Today's Disney entertainment empire might rephrase Watts' subtitle to read "Walt Disney IS the American Way of Life" as part of its seeming dedication to crafting sanitized versions of aspects of the American ideal and then selling the bejesus out of them. Watts' biography of the creator of Mickey, Donald, and Goofy examines Disney's role in the creation of American consumer culture and his and his company's successful commercial feeding of that culture's voracious entertainment appetites. The book, Watts says, exemplifies "something of a hybrid genre: part biography and part cultural analysis, an anatomy of Disney's productions as well as an anatomy of their consumption." Fully referenced and forcefully and cogently argued, it does an excellent job of tying together all the facets--artistic, commercial, and personal--of the Disney saga. "Walt Disney has been, arguably, the most influential American of the twentieth century," Watts concludes. This valuable, unique book about him will be greatly valued by fans, cynics, and semioticians alike. Mike Tribby --This text refers to an out of print or unavailable edition of this title.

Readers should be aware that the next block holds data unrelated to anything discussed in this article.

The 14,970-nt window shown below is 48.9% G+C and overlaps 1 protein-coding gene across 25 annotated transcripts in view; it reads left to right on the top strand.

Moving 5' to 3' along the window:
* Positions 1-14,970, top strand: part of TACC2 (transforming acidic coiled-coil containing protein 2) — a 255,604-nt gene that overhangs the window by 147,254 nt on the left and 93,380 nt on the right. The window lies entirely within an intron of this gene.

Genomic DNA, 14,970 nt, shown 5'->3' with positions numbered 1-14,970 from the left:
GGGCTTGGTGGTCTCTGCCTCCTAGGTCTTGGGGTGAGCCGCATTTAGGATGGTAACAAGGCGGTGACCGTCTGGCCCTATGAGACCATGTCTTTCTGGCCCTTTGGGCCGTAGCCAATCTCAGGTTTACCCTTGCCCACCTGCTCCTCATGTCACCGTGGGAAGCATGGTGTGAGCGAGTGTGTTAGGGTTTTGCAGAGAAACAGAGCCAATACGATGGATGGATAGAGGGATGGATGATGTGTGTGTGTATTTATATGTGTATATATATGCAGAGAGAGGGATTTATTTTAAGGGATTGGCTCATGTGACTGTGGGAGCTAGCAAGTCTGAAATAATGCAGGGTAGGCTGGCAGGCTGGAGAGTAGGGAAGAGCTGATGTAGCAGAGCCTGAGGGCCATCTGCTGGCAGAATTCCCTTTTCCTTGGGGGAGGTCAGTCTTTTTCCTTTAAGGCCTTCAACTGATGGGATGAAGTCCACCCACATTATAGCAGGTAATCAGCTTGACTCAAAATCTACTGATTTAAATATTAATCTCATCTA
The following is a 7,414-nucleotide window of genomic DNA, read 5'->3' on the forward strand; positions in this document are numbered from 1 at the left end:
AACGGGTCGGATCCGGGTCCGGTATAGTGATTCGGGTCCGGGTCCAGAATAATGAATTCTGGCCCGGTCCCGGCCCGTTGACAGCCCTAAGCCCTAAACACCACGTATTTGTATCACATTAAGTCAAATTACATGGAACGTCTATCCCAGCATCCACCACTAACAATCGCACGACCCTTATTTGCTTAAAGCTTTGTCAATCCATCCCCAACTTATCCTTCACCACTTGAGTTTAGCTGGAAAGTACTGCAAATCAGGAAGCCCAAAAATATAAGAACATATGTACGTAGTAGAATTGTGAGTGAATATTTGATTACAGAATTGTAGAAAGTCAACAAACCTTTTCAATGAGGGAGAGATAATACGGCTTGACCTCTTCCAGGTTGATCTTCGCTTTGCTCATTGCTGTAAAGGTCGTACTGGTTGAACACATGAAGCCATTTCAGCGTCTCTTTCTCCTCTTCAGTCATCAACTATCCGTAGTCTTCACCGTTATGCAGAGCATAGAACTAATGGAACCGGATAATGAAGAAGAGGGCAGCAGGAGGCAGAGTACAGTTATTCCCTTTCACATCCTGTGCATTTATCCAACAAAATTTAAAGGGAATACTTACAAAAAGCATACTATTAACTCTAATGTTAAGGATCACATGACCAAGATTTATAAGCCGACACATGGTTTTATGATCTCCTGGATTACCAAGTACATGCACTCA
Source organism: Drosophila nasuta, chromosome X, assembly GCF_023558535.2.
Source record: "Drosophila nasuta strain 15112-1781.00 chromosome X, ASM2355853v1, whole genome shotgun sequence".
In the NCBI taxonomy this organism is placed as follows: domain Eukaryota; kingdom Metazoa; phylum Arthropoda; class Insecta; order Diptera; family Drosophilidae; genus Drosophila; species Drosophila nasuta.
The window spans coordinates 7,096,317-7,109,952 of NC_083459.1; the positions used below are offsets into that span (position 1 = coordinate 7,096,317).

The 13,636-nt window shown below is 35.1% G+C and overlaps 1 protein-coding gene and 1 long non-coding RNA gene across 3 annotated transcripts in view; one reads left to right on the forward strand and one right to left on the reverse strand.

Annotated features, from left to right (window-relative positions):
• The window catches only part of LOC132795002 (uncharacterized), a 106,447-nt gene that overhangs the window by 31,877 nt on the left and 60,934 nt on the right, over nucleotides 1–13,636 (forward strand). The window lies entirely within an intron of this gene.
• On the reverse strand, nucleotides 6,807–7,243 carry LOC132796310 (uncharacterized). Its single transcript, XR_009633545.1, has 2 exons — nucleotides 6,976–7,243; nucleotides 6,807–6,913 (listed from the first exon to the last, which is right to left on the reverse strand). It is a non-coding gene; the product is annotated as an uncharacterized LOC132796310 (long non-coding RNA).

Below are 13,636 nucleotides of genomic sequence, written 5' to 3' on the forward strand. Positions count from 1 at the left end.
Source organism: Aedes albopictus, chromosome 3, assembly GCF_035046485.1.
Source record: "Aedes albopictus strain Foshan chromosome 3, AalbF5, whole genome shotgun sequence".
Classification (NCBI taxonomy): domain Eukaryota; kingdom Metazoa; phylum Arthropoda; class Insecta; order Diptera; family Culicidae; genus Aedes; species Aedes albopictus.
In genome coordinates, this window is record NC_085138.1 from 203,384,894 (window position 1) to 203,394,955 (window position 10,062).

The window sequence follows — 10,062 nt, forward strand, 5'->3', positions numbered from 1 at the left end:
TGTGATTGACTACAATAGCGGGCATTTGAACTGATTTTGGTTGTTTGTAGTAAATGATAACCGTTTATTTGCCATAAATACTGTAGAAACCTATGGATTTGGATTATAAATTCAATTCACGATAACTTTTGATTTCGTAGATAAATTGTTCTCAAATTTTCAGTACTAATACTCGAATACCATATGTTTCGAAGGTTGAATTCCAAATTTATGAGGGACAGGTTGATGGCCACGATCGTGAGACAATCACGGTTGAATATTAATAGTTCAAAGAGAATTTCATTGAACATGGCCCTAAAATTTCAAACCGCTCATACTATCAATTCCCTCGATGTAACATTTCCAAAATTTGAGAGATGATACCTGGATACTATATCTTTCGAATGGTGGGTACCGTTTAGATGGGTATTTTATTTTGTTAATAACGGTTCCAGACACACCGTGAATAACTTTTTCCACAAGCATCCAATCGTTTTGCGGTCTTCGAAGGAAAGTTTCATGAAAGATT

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Customer Reviews

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Many other biographies have done this as well.
"disneychick"
This book analyzes Disney's life and impact on American culture.
eritak
Easily the best biography out there on Walt Disney hands down.
K. Bruce

Most Helpful Customer Reviews

31 of 32 people found the following review helpful By A Customer on August 18, 1998
Format: Hardcover
As one critic noted recently, Walt Disney's career has inspired either hurrahs or sneers. The folks at Disney have authorized or even manufactured a whole series of haigiographies. As for the opposing camp, it has its own sacred text, Richard Schickel's THE DISNEY VERSION, which not just not a haigiography, but a blanket attack on both the work of the Disney studio and the fans of the films they produced.
But there has not, until now, been a serious book about Disney and his mouse factory. Steven Watt's combination biography/cultural study accomplishes this task without either ignoring the real warts on Disney's character or sinking into eye-glazing cultural-studies babble (at no time does he accuse Disney of "phallocentricity," which is a singular accomplishment in and of itself).